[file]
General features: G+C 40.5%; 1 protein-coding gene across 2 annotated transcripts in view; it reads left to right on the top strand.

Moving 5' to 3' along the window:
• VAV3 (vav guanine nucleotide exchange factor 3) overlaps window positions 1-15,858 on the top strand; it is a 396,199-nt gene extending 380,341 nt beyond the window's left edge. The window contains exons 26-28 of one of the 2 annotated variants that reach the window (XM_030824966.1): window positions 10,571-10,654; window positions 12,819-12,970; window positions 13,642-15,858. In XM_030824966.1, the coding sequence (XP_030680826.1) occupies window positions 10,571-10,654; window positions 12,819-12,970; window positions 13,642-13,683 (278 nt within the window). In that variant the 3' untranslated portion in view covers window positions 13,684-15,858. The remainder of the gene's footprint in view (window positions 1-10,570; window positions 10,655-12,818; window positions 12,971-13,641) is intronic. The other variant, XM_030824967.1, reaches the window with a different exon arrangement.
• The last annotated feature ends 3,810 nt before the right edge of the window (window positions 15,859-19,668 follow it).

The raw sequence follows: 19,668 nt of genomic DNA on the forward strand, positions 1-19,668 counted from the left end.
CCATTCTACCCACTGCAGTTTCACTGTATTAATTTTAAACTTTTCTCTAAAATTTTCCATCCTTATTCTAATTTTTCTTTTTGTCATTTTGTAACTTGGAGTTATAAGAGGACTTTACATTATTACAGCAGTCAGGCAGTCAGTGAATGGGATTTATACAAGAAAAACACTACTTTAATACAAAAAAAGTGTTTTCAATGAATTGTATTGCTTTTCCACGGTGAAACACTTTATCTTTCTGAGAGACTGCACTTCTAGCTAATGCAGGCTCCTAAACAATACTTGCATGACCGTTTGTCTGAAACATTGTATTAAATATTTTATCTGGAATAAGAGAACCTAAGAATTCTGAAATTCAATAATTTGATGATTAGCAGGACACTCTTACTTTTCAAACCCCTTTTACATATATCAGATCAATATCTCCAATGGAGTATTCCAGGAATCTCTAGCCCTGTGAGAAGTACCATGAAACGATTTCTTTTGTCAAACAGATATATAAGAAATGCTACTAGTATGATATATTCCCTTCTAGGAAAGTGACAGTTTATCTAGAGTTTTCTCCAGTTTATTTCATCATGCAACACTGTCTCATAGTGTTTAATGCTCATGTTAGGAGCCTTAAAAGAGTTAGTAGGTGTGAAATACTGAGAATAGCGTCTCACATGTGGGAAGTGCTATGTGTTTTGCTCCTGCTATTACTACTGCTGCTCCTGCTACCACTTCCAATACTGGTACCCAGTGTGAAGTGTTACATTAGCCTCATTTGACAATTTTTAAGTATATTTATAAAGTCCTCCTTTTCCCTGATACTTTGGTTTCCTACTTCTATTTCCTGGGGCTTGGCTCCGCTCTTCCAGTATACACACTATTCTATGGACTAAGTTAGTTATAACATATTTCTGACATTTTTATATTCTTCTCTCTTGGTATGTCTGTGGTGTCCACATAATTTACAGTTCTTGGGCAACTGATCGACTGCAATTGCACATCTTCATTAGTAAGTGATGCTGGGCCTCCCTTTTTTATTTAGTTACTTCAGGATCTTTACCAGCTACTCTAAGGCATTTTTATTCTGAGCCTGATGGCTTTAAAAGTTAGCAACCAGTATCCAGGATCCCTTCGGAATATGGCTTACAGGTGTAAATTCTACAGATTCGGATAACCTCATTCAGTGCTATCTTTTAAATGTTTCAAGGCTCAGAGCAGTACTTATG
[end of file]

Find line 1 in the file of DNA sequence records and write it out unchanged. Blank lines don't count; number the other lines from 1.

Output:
General features: G+C 40.5%; 1 protein-coding gene across 2 annotated transcripts in view; it reads left to right on the top strand.